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This past summer four new Jewish summer camps opened their doors to offer kids (and parents) new choices.  Thanks to a generous grant from four major foundations (Jim Joseph, AVI CHAI, the Foundation for Jewish Camp, and UJA-Federation of New York), visionary camp directors were able to create new experiences to meet the demands of many families looking for unique camp experiences that incorporate Jewish values with a concentration on  science, sports, business and health and wellness.

 

Camp Zeke, located in the Poconos, focuses on health, wellness and culinary.  When I learned of this camp I thought it was a perfect fit for my kids.  Cooking and healthy eating are central values for my family and I liked the way Camp Zeke was able to weave these programs into a diverse camp experience.  We learned about Camp Zeke at our local synagogue and decided to give it a try for their one week Taste of Zeke program.

 

In the weeks and days leading up to camp, my 10-year old read the entire website and pamphlet, practically memorizing the sample menu and activities list.  My 8-year old was excited to go away for the week with his big brother and try his hands at Krav Maga (Israeli martial arts).  I of course missed them each day, but followed along with the pictures on Facebook and their website and I could see they were having so much fun. Camp Zeke exceeded our high expectations.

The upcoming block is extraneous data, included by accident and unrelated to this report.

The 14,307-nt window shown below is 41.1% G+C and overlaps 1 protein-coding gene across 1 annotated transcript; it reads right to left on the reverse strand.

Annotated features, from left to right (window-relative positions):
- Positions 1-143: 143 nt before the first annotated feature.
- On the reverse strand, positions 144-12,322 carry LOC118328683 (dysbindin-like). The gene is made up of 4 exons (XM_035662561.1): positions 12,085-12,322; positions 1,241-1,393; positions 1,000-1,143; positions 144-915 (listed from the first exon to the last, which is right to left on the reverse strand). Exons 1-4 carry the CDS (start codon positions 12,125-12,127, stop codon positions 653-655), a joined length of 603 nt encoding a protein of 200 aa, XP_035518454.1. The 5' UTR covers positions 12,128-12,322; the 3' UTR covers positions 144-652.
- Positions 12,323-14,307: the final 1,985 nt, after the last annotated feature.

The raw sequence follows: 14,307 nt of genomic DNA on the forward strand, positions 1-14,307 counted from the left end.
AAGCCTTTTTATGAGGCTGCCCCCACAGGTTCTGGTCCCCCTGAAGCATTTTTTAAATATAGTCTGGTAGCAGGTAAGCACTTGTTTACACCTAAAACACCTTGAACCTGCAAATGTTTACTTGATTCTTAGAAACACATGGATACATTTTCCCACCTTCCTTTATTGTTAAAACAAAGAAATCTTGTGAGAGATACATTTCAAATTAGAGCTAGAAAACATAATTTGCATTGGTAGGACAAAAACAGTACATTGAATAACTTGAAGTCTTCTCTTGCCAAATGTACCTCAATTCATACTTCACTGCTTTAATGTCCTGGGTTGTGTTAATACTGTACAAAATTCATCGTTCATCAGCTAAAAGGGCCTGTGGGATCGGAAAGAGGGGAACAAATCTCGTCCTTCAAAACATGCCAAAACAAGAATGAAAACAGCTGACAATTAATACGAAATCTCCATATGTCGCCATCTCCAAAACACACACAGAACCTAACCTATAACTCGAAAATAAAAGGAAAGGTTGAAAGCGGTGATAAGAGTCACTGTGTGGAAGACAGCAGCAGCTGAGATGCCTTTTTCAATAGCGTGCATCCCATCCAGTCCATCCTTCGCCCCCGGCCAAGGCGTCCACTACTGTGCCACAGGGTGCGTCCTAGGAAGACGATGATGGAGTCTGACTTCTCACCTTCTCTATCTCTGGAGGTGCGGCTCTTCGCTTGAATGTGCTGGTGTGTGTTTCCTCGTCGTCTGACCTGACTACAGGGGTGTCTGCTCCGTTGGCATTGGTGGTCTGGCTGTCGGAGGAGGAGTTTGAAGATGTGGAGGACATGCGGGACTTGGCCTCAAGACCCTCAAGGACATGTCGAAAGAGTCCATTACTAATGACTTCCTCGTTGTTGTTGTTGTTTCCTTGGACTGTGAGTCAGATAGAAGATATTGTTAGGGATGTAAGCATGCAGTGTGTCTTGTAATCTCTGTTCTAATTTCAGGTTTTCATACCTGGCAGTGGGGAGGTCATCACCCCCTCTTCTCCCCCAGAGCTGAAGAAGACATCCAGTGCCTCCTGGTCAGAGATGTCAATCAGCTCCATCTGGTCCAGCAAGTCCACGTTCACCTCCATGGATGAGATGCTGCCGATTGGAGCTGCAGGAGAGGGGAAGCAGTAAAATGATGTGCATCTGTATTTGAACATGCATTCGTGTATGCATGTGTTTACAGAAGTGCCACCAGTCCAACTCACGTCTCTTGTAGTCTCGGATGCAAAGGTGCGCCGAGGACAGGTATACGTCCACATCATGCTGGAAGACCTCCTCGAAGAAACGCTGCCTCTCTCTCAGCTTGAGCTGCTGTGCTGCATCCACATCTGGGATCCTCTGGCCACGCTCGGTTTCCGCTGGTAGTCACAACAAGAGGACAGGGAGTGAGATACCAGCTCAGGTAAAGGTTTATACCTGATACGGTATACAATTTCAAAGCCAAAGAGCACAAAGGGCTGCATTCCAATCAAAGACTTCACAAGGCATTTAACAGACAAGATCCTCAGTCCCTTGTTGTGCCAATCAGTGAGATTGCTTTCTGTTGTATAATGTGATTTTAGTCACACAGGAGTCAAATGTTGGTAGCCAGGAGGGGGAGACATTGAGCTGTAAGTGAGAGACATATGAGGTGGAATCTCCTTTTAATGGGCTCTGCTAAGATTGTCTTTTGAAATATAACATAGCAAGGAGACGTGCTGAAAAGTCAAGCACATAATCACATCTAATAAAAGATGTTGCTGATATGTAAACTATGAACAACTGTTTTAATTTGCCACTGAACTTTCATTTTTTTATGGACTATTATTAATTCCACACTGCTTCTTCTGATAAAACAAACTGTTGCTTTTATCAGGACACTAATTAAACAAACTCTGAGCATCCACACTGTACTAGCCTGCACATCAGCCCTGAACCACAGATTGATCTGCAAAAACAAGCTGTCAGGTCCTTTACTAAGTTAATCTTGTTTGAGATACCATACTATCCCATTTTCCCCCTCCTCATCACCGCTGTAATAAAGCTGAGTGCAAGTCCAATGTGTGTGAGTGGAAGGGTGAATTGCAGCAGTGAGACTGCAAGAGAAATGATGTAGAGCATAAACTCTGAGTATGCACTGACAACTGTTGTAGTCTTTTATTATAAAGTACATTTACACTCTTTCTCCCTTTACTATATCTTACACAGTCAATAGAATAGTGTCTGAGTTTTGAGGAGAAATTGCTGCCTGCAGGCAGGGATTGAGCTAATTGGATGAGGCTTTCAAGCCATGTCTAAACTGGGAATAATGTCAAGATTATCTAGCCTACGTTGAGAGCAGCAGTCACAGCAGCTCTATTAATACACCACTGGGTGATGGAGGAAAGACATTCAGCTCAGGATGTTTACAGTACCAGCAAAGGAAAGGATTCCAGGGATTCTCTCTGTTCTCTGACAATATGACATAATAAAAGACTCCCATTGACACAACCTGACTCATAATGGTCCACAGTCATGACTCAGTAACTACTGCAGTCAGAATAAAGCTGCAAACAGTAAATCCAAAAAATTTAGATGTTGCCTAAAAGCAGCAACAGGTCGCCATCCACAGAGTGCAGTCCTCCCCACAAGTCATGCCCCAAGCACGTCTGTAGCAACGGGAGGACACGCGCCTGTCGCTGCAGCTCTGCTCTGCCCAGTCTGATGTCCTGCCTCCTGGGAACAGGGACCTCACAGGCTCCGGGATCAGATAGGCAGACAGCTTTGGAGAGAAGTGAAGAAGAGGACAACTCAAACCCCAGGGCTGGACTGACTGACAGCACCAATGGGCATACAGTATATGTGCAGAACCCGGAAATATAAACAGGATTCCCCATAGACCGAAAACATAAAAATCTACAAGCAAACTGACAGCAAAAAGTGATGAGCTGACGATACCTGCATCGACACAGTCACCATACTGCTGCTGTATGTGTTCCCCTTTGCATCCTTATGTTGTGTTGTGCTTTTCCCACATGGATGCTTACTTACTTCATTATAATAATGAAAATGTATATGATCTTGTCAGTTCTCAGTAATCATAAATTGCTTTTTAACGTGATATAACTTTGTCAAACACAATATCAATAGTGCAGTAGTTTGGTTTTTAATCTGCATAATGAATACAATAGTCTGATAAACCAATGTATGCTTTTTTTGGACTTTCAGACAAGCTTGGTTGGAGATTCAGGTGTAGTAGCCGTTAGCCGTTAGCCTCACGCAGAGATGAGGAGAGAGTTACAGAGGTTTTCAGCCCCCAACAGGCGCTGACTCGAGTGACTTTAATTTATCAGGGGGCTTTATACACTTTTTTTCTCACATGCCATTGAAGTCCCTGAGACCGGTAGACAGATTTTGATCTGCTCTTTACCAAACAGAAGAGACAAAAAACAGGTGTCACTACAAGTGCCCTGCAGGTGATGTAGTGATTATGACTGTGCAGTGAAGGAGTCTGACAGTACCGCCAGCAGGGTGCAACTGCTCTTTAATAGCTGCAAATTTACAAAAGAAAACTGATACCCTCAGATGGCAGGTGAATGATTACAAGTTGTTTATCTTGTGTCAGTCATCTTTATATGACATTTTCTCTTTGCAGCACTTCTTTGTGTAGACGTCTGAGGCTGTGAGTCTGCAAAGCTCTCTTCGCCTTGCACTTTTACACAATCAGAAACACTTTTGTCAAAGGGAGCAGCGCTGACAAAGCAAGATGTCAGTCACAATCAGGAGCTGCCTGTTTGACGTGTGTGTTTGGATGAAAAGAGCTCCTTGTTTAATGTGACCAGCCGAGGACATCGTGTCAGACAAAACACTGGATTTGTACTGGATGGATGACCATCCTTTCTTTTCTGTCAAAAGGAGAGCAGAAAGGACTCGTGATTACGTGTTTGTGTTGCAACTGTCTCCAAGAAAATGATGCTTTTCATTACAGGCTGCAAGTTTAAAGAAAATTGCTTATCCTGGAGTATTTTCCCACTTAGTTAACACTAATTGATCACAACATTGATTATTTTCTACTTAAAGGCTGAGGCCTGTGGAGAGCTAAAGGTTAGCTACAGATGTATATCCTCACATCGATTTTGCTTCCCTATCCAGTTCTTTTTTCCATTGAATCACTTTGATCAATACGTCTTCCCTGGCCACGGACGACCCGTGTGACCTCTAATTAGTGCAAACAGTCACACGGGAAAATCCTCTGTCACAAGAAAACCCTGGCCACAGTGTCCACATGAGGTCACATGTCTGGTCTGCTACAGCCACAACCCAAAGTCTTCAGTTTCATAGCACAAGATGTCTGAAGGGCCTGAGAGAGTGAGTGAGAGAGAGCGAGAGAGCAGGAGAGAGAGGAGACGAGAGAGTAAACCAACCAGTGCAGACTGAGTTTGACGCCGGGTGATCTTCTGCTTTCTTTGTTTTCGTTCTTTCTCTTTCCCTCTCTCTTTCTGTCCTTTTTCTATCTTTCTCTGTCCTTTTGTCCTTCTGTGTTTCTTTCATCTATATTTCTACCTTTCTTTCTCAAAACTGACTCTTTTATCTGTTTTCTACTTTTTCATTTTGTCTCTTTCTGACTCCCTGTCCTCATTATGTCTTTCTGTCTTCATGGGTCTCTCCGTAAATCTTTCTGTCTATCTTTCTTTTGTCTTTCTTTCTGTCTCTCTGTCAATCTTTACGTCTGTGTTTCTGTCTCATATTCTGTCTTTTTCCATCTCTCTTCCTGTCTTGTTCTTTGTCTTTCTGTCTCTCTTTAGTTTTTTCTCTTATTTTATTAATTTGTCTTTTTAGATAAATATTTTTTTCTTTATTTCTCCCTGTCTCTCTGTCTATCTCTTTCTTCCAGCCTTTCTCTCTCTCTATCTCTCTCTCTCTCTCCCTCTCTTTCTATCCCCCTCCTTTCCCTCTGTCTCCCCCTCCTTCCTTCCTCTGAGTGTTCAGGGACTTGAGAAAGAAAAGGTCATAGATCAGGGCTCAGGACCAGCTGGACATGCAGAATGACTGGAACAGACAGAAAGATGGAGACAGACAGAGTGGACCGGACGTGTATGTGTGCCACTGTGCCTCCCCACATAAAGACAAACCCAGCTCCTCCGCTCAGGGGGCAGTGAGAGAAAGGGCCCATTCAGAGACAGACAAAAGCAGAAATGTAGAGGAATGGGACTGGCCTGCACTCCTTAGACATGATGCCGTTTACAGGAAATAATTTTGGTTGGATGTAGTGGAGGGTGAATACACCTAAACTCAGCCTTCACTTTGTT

The camp is not affiliated with any Jewish movement, they serve kosher (dairy) food and have a respectful and robust Shabbat program.  Every day they have bunk activities, electives and in the evening they come together for a camp wide activity.  Activities include Sports, Art and Cooking, but they also offer Strength Training and Yoga.

Before Shabbat, campers work together to prepare a traditional Shabbat meal and they all dress up in blue and white for the evening services and dinner.  On Shabbat day, the kids choose between a spiritual walk or yoga services with meditation.  It is a time for quiet contemplation and spiritual reflection and my boys loved it!